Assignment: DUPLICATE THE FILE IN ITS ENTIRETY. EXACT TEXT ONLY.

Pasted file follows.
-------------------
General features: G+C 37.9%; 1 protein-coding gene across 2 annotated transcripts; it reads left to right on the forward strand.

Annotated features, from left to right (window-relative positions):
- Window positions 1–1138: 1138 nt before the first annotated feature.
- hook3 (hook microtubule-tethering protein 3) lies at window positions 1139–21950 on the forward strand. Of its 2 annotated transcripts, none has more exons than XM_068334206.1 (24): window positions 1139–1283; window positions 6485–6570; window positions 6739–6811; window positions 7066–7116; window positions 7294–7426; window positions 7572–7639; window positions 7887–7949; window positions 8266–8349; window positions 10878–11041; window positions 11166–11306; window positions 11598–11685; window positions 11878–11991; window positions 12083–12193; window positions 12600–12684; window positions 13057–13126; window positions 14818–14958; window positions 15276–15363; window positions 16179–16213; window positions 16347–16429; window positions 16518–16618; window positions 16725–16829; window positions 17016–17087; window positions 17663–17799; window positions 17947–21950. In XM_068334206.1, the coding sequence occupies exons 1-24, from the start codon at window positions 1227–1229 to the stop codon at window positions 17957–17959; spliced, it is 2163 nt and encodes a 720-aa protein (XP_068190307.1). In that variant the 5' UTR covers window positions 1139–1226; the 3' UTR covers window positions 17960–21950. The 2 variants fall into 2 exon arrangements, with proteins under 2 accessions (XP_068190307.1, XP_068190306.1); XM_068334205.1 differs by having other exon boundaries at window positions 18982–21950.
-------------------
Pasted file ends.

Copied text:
General features: G+C 37.9%; 1 protein-coding gene across 2 annotated transcripts; it reads left to right on the forward strand.

Annotated features, from left to right (window-relative positions):
- Window positions 1–1138: 1138 nt before the first annotated feature.
- hook3 (hook microtubule-tethering protein 3) lies at window positions 1139–21950 on the forward strand. Of its 2 annotated transcripts, none has more exons than XM_068334206.1 (24): window positions 1139–1283; window positions 6485–6570; window positions 6739–6811; window positions 7066–7116; window positions 7294–7426; window positions 7572–7639; window positions 7887–7949; window positions 8266–8349; window positions 10878–11041; window positions 11166–11306; window positions 11598–11685; window positions 11878–11991; window positions 12083–12193; window positions 12600–12684; window positions 13057–13126; window positions 14818–14958; window positions 15276–15363; window positions 16179–16213; window positions 16347–16429; window positions 16518–16618; window positions 16725–16829; window positions 17016–17087; window positions 17663–17799; window positions 17947–21950. In XM_068334206.1, the coding sequence occupies exons 1-24, from the start codon at window positions 1227–1229 to the stop codon at window positions 17957–17959; spliced, it is 2163 nt and encodes a 720-aa protein (XP_068190307.1). In that variant the 5' UTR covers window positions 1139–1226; the 3' UTR covers window positions 17960–21950. The 2 variants fall into 2 exon arrangements, with proteins under 2 accessions (XP_068190307.1, XP_068190306.1); XM_068334205.1 differs by having other exon boundaries at window positions 18982–21950.